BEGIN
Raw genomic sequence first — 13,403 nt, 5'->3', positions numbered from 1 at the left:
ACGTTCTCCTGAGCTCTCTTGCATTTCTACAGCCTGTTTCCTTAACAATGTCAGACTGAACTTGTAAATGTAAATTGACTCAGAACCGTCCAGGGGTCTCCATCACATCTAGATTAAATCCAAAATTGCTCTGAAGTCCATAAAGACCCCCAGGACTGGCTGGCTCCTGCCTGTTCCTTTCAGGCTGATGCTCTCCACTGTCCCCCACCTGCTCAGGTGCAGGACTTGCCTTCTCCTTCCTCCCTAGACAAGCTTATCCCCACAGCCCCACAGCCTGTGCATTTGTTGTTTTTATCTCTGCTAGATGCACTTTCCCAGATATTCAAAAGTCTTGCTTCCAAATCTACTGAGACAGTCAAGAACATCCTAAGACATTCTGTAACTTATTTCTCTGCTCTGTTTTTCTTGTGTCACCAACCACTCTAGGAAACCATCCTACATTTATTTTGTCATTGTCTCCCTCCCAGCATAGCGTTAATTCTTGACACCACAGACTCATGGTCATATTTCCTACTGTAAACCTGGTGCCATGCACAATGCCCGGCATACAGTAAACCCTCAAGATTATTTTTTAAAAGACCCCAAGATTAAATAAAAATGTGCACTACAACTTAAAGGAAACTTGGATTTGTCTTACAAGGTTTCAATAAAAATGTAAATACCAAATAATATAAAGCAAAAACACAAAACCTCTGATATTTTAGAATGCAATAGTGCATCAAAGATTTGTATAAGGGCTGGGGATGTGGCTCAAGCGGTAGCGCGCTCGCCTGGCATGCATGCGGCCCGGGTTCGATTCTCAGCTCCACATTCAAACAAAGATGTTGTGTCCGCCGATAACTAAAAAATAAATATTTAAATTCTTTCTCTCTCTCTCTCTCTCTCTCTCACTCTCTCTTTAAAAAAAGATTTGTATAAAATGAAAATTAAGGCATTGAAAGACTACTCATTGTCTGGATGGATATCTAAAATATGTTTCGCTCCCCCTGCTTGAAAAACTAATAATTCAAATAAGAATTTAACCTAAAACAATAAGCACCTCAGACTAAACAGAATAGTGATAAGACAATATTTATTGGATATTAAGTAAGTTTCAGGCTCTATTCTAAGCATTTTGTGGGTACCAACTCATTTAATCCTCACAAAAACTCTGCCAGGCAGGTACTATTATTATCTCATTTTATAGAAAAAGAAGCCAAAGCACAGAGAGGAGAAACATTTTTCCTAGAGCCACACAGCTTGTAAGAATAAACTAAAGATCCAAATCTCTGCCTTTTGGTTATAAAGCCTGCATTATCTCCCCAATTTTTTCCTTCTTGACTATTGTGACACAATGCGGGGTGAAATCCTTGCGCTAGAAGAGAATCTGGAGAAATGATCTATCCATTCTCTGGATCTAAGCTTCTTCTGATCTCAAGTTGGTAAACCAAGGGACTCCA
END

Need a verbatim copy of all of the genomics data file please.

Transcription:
Raw genomic sequence first — 13,403 nt, 5'->3', positions numbered from 1 at the left:
ACGTTCTCCTGAGCTCTCTTGCATTTCTACAGCCTGTTTCCTTAACAATGTCAGACTGAACTTGTAAATGTAAATTGACTCAGAACCGTCCAGGGGTCTCCATCACATCTAGATTAAATCCAAAATTGCTCTGAAGTCCATAAAGACCCCCAGGACTGGCTGGCTCCTGCCTGTTCCTTTCAGGCTGATGCTCTCCACTGTCCCCCACCTGCTCAGGTGCAGGACTTGCCTTCTCCTTCCTCCCTAGACAAGCTTATCCCCACAGCCCCACAGCCTGTGCATTTGTTGTTTTTATCTCTGCTAGATGCACTTTCCCAGATATTCAAAAGTCTTGCTTCCAAATCTACTGAGACAGTCAAGAACATCCTAAGACATTCTGTAACTTATTTCTCTGCTCTGTTTTTCTTGTGTCACCAACCACTCTAGGAAACCATCCTACATTTATTTTGTCATTGTCTCCCTCCCAGCATAGCGTTAATTCTTGACACCACAGACTCATGGTCATATTTCCTACTGTAAACCTGGTGCCATGCACAATGCCCGGCATACAGTAAACCCTCAAGATTATTTTTTAAAAGACCCCAAGATTAAATAAAAATGTGCACTACAACTTAAAGGAAACTTGGATTTGTCTTACAAGGTTTCAATAAAAATGTAAATACCAAATAATATAAAGCAAAAACACAAAACCTCTGATATTTTAGAATGCAATAGTGCATCAAAGATTTGTATAAGGGCTGGGGATGTGGCTCAAGCGGTAGCGCGCTCGCCTGGCATGCATGCGGCCCGGGTTCGATTCTCAGCTCCACATTCAAACAAAGATGTTGTGTCCGCCGATAACTAAAAAATAAATATTTAAATTCTTTCTCTCTCTCTCTCTCTCTCTCTCACTCTCTCTTTAAAAAAAGATTTGTATAAAATGAAAATTAAGGCATTGAAAGACTACTCATTGTCTGGATGGATATCTAAAATATGTTTCGCTCCCCCTGCTTGAAAAACTAATAATTCAAATAAGAATTTAACCTAAAACAATAAGCACCTCAGACTAAACAGAATAGTGATAAGACAATATTTATTGGATATTAAGTAAGTTTCAGGCTCTATTCTAAGCATTTTGTGGGTACCAACTCATTTAATCCTCACAAAAACTCTGCCAGGCAGGTACTATTATTATCTCATTTTATAGAAAAAGAAGCCAAAGCACAGAGAGGAGAAACATTTTTCCTAGAGCCACACAGCTTGTAAGAATAAACTAAAGATCCAAATCTCTGCCTTTTGGTTATAAAGCCTGCATTATCTCCCCAATTTTTTCCTTCTTGACTATTGTGACACAATGCGGGGTGAAATCCTTGCGCTAGAAGAGAATCTGGAGAAATGATCTATCCATTCTCTGGATCTAAGCTTCTTCTGATCTCAAGTTGGTAAACCAAGGGACTCCA